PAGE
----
Simultaneous Coding of Microscopic and Macroscopic Features of Touch in Mouse Somatosensory Cortex
- Author(s): Isett, Brian Robert
- Advisor(s): Feldman, Daniel E
- et al.
The cerebral cortex is thought to generate sensory experience and facilitate broadly integrative processing used in attention, decision making, and learning. A major goal in neuroscience is to understand how neurons in cortex interact to represent sensory change in the world. Rodents use whiskers to actively palpate their surroundings and gather tactile information. While it is known that rodents can discriminate different textures using whisker input, how the whisker system encodes local spatial features, like shape, is not well understood.
For many perceptual tasks rodents must pay attention to whisker input in order to extract relevant sensory information. Neural oscillations (gamma) may indicate attentive brain states, and Chapter 2 explores how sensory experience may shape the brain’s ability to generate these rhythms. Superficial layers of primary somatosensory cortex (S1) showed a profound reduction in recurrent inhibition after sensory deprivation, as well as a sharp reduction in spontaneous and evoked gamma oscillations. These findings suggest cortical rhythms change with sensory experience in a recurrent inhibition-dependent manner.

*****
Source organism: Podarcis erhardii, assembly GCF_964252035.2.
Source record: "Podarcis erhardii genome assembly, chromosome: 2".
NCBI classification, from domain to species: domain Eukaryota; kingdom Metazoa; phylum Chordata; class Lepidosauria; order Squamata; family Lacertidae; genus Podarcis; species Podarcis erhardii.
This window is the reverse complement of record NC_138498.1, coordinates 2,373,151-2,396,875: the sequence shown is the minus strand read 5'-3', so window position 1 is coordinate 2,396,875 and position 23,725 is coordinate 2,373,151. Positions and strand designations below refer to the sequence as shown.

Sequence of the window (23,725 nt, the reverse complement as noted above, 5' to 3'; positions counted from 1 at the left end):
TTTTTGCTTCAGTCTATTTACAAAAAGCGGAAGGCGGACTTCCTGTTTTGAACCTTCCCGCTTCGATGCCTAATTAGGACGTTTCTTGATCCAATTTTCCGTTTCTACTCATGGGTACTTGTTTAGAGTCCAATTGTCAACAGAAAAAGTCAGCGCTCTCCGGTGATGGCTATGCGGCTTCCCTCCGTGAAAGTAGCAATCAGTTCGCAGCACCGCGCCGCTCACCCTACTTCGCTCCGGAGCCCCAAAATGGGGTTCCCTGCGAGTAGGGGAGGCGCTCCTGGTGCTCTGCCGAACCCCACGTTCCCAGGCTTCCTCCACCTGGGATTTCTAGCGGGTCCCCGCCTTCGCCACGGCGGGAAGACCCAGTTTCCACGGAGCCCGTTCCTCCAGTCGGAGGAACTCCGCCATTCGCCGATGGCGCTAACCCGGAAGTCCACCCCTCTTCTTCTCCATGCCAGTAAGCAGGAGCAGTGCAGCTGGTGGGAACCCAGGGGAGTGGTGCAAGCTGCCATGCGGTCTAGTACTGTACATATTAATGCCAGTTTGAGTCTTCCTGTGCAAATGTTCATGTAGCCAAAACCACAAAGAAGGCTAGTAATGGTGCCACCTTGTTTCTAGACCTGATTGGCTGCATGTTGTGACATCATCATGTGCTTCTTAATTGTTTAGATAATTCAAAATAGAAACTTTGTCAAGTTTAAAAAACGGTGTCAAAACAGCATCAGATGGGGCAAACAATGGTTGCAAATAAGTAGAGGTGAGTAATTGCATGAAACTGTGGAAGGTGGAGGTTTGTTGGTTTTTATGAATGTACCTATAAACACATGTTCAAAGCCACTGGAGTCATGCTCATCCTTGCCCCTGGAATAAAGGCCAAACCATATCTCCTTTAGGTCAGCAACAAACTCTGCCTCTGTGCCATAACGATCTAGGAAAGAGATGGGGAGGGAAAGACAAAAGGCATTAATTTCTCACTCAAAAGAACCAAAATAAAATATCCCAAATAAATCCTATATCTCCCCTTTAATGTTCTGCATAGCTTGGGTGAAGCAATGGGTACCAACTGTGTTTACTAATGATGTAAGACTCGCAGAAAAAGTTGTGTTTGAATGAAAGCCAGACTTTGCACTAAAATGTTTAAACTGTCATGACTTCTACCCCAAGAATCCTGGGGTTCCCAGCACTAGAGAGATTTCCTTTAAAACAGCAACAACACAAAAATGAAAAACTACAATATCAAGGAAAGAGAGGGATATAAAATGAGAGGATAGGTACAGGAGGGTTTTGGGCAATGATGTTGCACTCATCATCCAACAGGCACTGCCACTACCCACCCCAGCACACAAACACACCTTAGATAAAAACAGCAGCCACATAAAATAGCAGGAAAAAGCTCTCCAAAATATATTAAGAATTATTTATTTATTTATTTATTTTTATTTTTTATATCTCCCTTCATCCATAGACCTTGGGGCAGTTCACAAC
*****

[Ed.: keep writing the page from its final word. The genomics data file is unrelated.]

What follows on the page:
How the whisker system encodes spatial features, like shape is unknown. In Chapter 3 we describe an experiment designed to study basic elements of shape encoding, using a set of tactile gratings. We trained mice to discriminate smooth surfaces from rough surfaces composed of raised gratings or sandpaper. High-speed whisker imaging revealed that stick-slip micromotions clustered on discrete grating ridges, evoking spatially and temporally precise spikes in S1. At the same time, slip-responsive neurons also responded to whisker contact and texture, forming an overlapping population of tactile feature responses. Mean firing rate was higher on rough surfaces due to stick-slip-evoked spikes, and by weighting individual units we could accurately predict rough vs. smooth trials from neural activity alone. Surprisingly, 20% of neurons showed selectivity among rough textures, including tuning for specific gratings. Thus, S1 neurons simultaneously coded microscopic and macroscopic features of touch during active palpation of tactile gratings.